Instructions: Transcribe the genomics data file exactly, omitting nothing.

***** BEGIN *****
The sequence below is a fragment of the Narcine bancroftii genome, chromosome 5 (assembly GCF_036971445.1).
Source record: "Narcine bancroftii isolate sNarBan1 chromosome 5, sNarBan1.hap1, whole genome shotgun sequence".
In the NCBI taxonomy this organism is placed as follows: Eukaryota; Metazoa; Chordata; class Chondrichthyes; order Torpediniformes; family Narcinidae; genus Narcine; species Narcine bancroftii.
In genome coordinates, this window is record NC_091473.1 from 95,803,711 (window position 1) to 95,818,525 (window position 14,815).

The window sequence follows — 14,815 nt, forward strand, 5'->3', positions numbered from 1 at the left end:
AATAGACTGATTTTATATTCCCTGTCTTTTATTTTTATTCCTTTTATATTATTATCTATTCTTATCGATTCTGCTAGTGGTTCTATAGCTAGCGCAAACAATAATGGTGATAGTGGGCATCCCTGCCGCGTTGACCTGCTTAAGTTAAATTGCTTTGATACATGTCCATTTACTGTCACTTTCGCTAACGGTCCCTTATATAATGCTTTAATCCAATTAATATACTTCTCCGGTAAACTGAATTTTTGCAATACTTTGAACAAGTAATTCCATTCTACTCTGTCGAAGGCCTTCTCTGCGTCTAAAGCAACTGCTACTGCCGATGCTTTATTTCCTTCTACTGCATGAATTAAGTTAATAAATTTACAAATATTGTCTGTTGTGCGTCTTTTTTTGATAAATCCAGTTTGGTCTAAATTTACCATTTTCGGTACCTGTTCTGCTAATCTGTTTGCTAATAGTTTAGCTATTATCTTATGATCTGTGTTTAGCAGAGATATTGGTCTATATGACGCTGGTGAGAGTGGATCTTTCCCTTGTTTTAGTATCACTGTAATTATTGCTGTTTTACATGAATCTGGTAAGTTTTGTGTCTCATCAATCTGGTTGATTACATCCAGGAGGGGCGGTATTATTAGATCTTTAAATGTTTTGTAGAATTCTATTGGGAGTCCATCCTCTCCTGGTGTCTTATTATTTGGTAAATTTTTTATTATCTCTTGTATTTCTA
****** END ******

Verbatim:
The sequence below is a fragment of the Narcine bancroftii genome, chromosome 5 (assembly GCF_036971445.1).
Source record: "Narcine bancroftii isolate sNarBan1 chromosome 5, sNarBan1.hap1, whole genome shotgun sequence".
In the NCBI taxonomy this organism is placed as follows: Eukaryota; Metazoa; Chordata; class Chondrichthyes; order Torpediniformes; family Narcinidae; genus Narcine; species Narcine bancroftii.
In genome coordinates, this window is record NC_091473.1 from 95,803,711 (window position 1) to 95,818,525 (window position 14,815).

The window sequence follows — 14,815 nt, forward strand, 5'->3', positions numbered from 1 at the left end:
AATAGACTGATTTTATATTCCCTGTCTTTTATTTTTATTCCTTTTATATTATTATCTATTCTTATCGATTCTGCTAGTGGTTCTATAGCTAGCGCAAACAATAATGGTGATAGTGGGCATCCCTGCCGCGTTGACCTGCTTAAGTTAAATTGCTTTGATACATGTCCATTTACTGTCACTTTCGCTAACGGTCCCTTATATAATGCTTTAATCCAATTAATATACTTCTCCGGTAAACTGAATTTTTGCAATACTTTGAACAAGTAATTCCATTCTACTCTGTCGAAGGCCTTCTCTGCGTCTAAAGCAACTGCTACTGCCGATGCTTTATTTCCTTCTACTGCATGAATTAAGTTAATAAATTTACAAATATTGTCTGTTGTGCGTCTTTTTTTGATAAATCCAGTTTGGTCTAAATTTACCATTTTCGGTACCTGTTCTGCTAATCTGTTTGCTAATAGTTTAGCTATTATCTTATGATCTGTGTTTAGCAGAGATATTGGTCTATATGACGCTGGTGAGAGTGGATCTTTCCCTTGTTTTAGTATCACTGTAATTATTGCTGTTTTACATGAATCTGGTAAGTTTTGTGTCTCATCAATCTGGTTGATTACATCCAGGAGGGGCGGTATTATTAGATCTTTAAATGTTTTGTAGAATTCTATTGGGAGTCCATCCTCTCCTGGTGTCTTATTATTTGGTAAATTTTTTATTATCTCTTGTATTTCTA